Apparat (aka Sascha Ring) is a slick collaborator. His cerebral and spacey take on techno works like a cosmic angle-grinder, smoothing other people’s tunes into edgeless beautiful things, like musical pebbles. On the Orchestra Of Bubbles album he produced with Ellen Allien, the overall feeling was of gaseous propulsion. Allien’s usually severe minimal stylings were coated in layers of oily synths and ejected heavenwards. It was a stunning collaboration.
Collaborating with Modeselektor on the Moderat album, you get the feeling things aren’t going to be as easy for him. See, their music’s brilliant raison d’etre is pretty much that it is all over the shop. They’ll skip from techno to hip-hop and back again by way of dubstep as soon as look at you. The only thing you can be sure about with them is that a bass drum will drop like a comedy anvil with ferocious regularity across their records and nothing will merely be fat when it can be phat. Surely, if Ring took the edges off these guys, something would be lost in the process…
Interestingly, the Moderat album succeeds to an extent because of what the Modeselektor boys bring to the Apparat party (and there was State thinking it would be the other way around). The first track dropped, -A New Error’, illustrates this with style. The stoned synth which burbles into earshot is Apparat-pretty, yet lost without a tether. Suddenly, the bass bombs start to fall and the tune takes off with a bold chug that never rides roughshod over its trippy beginning.
The rest of the album takes the baton from this bold start and rarely fumbles it. The collaborative parts that are so easily delineated in -A New Error’ begin to meld on later tracks and it’s thrilling to hear both sets of musical sensibilities lock into a complex circular dance of beats and distorted analogue emissions on -Seamonkey’. And how about the minimal standard -nr.22′, which sounds like both collaborators are racing each other to a finish line, hitting glitched-out hi hats (Apparat) and insistent bass drums (Modeselektor), along the way.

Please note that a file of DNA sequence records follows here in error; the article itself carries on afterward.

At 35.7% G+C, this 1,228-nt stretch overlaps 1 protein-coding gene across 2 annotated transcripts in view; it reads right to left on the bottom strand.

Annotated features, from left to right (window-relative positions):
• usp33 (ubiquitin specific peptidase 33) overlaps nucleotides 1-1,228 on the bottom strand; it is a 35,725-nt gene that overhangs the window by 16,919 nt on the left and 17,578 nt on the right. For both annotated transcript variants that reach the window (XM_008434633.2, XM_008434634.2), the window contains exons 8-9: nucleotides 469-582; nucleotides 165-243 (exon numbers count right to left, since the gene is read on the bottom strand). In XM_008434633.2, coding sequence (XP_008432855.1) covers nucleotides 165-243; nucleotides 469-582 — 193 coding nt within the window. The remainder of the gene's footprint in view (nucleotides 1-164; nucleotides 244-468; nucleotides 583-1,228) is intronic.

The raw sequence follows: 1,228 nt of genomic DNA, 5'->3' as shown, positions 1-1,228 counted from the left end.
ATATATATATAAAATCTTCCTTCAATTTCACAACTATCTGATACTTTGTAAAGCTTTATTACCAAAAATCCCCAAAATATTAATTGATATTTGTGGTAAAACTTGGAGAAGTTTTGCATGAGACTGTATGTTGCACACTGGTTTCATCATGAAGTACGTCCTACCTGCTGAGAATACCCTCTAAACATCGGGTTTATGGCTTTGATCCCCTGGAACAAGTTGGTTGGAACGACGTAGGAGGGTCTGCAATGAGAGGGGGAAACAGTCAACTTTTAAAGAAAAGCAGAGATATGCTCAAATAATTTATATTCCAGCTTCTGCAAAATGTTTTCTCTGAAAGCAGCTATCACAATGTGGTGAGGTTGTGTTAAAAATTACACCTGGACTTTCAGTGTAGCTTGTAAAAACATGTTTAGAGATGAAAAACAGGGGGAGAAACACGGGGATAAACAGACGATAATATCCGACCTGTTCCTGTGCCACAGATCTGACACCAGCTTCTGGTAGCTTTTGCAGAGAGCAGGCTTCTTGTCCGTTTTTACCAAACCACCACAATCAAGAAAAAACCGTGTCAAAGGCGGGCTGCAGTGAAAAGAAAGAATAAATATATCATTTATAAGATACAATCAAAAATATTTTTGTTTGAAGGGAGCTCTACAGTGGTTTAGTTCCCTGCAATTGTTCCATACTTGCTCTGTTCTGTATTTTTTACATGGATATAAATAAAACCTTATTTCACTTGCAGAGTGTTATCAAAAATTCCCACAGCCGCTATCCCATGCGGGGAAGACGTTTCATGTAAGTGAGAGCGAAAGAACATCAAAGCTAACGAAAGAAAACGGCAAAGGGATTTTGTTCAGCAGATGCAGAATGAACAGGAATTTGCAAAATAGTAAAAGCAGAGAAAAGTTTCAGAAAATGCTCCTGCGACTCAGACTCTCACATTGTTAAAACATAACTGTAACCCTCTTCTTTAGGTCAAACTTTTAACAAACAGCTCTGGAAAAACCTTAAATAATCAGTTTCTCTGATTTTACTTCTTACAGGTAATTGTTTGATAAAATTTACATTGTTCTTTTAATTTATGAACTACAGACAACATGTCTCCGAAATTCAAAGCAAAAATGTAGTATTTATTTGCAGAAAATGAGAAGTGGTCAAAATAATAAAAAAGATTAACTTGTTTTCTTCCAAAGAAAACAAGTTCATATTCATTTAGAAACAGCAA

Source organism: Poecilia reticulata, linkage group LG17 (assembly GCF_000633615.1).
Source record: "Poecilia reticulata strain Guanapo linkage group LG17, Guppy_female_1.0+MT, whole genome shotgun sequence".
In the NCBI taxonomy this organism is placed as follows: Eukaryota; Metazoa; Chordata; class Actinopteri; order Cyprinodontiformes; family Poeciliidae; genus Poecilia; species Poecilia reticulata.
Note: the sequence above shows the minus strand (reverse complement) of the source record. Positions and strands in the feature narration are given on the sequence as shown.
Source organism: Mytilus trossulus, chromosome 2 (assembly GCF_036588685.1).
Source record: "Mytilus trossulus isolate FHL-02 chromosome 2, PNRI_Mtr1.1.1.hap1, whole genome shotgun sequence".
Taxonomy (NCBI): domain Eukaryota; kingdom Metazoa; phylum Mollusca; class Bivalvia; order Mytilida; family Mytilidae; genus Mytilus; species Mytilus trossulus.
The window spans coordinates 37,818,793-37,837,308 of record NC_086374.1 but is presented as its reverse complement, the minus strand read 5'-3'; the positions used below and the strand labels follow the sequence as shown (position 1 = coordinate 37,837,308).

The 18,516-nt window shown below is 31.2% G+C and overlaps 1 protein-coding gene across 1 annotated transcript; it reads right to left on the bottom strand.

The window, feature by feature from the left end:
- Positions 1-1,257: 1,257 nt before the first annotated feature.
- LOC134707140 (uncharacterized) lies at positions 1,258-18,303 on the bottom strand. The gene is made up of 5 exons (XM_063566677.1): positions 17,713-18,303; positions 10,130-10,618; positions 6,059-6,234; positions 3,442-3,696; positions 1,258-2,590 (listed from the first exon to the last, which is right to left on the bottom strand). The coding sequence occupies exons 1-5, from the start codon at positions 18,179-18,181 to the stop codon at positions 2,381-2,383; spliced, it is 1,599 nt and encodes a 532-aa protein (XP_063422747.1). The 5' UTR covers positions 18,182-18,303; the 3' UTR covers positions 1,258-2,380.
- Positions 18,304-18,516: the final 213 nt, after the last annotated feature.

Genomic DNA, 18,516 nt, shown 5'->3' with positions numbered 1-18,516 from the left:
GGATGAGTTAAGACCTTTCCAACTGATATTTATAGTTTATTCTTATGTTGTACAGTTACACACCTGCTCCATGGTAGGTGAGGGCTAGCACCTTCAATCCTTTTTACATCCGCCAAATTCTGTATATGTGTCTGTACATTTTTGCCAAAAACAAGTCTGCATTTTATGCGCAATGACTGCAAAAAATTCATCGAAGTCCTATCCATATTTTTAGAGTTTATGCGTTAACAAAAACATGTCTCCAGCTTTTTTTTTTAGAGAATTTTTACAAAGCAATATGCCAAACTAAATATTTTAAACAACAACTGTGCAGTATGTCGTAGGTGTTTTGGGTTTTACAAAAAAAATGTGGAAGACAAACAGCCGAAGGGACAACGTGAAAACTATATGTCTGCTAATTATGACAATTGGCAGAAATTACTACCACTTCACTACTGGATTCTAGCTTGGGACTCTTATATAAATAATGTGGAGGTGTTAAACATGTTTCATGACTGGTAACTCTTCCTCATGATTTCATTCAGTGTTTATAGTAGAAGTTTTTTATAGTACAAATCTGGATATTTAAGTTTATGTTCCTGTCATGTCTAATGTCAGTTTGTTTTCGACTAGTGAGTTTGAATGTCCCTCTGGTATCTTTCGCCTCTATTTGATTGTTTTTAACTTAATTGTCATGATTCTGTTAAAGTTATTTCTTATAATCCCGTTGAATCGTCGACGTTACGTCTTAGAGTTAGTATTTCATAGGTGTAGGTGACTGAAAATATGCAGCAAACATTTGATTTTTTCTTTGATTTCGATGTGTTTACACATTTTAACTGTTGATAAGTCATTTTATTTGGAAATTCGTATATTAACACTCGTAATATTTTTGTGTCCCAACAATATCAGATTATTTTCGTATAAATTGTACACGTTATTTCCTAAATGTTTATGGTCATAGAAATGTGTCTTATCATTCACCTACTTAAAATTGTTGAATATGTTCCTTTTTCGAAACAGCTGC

It’s testament to the success of the collaboration that it’s the songs where the artists revert entirely to their signature styles that sound laziest. -Slow Match’ is a formless vapour trail and -Sick With it’ is such a hackneyed Modeselektor-go-reggae cut, you wonder whether it was scraped off the floor after ‘Happy Birthday’!
On the final track, -Out of Sight’, Sascha Ring sings the vocals. He sounds wistful and reflective, like he’s addressing the night from a hotel window. Above him, the sad synths drift toward the rising dawn. Below him, a throbbing dub-step party is still in swing somewhere. It’s a nice dichotomy and an apt finish to a fruitful meeting of talents.